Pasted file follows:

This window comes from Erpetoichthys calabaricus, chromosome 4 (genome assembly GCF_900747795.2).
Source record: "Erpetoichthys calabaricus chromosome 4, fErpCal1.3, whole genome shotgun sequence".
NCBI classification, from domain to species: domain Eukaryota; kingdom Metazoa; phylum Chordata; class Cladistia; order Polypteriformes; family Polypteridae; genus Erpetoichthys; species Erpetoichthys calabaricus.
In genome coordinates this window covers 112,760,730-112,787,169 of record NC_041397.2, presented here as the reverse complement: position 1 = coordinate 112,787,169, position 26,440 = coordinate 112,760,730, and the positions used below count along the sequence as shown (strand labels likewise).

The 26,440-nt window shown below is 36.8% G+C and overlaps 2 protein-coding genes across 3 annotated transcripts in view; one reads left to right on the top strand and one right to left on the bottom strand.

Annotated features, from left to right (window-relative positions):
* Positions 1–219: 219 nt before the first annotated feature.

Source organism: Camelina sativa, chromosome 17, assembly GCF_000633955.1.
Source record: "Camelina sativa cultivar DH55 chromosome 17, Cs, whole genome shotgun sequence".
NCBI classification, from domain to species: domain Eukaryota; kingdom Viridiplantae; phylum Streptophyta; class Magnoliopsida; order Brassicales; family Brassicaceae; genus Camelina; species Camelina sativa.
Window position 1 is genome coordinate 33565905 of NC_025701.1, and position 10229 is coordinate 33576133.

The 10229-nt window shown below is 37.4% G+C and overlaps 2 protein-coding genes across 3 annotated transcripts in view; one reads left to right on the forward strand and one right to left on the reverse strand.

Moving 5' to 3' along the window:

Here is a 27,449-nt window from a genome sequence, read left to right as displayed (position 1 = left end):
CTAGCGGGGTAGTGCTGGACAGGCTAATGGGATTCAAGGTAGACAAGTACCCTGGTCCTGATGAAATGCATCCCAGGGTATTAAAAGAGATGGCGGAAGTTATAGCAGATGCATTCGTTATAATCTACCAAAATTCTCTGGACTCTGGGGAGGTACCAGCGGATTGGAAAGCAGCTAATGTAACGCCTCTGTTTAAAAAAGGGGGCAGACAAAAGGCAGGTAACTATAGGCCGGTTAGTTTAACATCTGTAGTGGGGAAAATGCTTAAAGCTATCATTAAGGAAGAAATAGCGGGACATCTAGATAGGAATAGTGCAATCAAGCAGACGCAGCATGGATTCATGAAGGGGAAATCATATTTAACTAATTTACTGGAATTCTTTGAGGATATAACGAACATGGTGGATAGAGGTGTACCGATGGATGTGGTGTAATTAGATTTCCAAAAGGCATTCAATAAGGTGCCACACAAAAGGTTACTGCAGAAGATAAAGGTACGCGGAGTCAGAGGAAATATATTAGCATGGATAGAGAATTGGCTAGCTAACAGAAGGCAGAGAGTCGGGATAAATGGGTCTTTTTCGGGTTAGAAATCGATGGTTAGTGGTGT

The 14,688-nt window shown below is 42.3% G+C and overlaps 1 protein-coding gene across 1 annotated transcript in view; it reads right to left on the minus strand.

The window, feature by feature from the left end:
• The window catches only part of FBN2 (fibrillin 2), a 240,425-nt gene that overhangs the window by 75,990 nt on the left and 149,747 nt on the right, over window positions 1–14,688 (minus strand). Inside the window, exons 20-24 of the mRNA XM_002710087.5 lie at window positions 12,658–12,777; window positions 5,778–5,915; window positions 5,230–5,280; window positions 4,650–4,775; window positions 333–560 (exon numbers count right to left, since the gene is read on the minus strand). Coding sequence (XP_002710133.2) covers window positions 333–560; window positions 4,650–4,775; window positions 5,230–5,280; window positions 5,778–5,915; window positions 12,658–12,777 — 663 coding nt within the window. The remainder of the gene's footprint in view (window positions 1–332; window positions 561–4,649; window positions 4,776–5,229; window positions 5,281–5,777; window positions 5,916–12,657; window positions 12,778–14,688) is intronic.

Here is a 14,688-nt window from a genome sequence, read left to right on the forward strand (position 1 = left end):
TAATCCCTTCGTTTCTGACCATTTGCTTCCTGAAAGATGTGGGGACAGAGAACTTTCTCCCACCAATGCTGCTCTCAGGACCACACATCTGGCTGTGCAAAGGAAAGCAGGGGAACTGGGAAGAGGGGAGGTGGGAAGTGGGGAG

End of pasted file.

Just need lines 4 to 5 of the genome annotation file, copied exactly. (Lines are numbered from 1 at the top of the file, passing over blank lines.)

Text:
In genome coordinates this window covers 112,760,730-112,787,169 of record NC_041397.2, presented here as the reverse complement: position 1 = coordinate 112,787,169, position 26,440 = coordinate 112,760,730, and the positions used below count along the sequence as shown (strand labels likewise).

The 26,440-nt window shown below is 36.8% G+C and overlaps 2 protein-coding genes across 3 annotated transcripts in view; one reads left to right on the top strand and one right to left on the bottom strand.